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One of the first local products to play for the Dodgers in Los Angeles, Davis signed out of Roosevelt High in 1958. Four years later the speedy centerfielder—nicknamed 3 Dog, for his number and his penchant for three-base hits—led the NL in triples while stealing 32 bases and hitting 21 homers. A career .279 hitter, Davis was hounded by talk that he never realized his potential, but no one has had more hits for the Dodgers in L.A.
Kenny McKinley, 23
A fifth-round pick out of South Carolina, where he set the single-season record for receptions with 77, McKinley played sporadically as a Broncos rookie in 2009. In August he underwent his second left knee surgery in eight months and was put on injured reserve. The injury, reportedly coupled with despair over gambling debts, made McKinley deeply depressed; in September he committed suicide in his Denver home.
Quintin Dailey, 49
The No. 2 scorer in University of San Francisco history, Dailey was also culpable in the program's dissolution in the early 1980s after he admitted to taking money from boosters and pleaded guilty to assault of a female student. The 6'3" guard was drafted by the Bulls days after his plea, and his 10-year NBA career, during which he averaged 14.1 points, was marked by disciplinary issues. "I had to learn life by trial and error," Dailey said. "I erred a lot."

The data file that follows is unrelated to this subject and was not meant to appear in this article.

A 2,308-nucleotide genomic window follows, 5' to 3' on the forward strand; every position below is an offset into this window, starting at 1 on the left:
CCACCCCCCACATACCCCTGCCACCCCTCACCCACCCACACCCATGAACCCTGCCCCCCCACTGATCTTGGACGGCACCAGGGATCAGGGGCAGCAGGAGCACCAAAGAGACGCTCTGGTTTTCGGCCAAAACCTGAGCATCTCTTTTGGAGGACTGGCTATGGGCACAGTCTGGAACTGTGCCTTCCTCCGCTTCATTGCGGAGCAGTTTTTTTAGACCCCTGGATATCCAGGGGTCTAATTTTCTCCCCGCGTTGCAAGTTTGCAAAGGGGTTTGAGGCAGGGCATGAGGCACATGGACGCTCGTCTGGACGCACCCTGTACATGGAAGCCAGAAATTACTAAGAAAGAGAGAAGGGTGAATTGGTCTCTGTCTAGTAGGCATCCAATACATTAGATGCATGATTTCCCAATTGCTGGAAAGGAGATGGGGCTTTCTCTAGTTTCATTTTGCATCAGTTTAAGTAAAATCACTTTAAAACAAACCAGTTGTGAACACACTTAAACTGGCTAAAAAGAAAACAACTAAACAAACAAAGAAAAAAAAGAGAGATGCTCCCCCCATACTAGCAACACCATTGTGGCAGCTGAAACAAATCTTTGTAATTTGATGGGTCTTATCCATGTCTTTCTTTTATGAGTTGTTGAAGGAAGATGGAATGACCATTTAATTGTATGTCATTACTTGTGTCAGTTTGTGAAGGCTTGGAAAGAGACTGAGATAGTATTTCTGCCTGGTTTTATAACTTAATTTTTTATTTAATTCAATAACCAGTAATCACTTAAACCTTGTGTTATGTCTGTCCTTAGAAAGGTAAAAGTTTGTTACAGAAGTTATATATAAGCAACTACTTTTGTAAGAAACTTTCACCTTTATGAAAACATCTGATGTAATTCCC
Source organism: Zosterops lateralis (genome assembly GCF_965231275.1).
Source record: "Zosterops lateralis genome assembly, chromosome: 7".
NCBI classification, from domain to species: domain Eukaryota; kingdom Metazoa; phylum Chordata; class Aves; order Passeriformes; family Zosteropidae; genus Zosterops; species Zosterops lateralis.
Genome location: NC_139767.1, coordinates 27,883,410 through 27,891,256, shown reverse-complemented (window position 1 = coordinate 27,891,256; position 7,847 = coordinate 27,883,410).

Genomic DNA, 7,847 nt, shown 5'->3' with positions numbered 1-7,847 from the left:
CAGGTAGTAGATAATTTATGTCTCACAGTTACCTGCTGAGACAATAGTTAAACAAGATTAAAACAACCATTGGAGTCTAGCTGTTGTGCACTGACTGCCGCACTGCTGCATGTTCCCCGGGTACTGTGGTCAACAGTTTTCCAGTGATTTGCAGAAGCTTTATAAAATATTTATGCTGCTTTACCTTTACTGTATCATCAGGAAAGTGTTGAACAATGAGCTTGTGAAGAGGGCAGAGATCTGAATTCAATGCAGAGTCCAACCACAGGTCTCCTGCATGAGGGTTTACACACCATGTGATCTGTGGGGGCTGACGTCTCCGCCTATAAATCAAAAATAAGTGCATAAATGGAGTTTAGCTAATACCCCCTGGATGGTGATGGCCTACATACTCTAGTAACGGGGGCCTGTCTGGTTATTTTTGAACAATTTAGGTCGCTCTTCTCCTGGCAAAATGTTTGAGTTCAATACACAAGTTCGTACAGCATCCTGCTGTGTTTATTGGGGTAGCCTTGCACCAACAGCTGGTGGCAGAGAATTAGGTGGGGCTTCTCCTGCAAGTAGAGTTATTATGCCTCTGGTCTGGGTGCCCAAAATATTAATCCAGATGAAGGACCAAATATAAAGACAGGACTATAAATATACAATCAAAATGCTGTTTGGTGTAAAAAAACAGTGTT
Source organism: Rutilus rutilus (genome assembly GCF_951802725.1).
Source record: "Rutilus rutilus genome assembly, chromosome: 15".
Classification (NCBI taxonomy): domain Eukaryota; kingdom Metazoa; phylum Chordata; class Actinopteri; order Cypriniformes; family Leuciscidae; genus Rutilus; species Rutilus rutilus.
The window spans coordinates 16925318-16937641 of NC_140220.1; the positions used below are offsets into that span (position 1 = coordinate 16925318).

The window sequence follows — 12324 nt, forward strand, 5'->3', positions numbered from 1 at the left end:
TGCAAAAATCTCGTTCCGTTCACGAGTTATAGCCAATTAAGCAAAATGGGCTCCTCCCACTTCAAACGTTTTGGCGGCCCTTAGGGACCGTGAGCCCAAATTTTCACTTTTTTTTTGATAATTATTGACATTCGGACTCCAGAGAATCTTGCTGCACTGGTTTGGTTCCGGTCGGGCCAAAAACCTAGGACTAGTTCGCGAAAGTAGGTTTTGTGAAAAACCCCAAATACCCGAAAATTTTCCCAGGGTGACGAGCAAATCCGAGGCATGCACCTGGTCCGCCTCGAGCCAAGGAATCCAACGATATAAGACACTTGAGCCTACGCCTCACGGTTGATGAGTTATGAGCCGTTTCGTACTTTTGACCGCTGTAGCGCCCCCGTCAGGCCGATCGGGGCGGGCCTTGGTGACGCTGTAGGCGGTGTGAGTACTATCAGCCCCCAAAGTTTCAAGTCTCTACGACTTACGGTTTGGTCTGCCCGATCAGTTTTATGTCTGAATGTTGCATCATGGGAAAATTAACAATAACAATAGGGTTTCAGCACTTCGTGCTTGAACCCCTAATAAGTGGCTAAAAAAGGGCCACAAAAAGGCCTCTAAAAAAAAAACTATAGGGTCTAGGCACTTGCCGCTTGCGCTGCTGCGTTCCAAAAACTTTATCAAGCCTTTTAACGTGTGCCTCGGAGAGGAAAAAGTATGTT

Dorothy Kamenshek, 84
Geena Davis's character in A League of Their Own was a composite of several players in the All-American Girls Professional Baseball League. But when it came time to give her a name, the movie's producers chose Dottie, a nod to the league's best player. Kamenshek was a seven-time All-Star and batted .292 for her career, tops in league history. Former Yankees first baseman Wally Pipp called her "the fanciest-fielding first baseman I've ever seen, man or woman." Kamenshek was fearless; in 1946 she stole 106 bases—despite the fact that the league's uniforms (skirts with knee-high socks) weren't exactly conducive to sliding. "In the spring, we're always hoping we'd develop calluses," she said. "If you got your skin toughened up, you were pretty lucky most of the year."
Bob Sheppard, 99
The P.A. announcer at Yankee Stadium for 57 years (and for the football Giants for 50 years), Sheppard spoke into the microphone with the same impeccable locution he used in daily conversation. Sheppard served as an adjunct professor of speech at St. John's, where he had played first base and quarterback. Said Red Sox slugger Carl Yastrzemski, "You're not in the big leagues until Bob Sheppard announces your name."
Rob Lytle, 56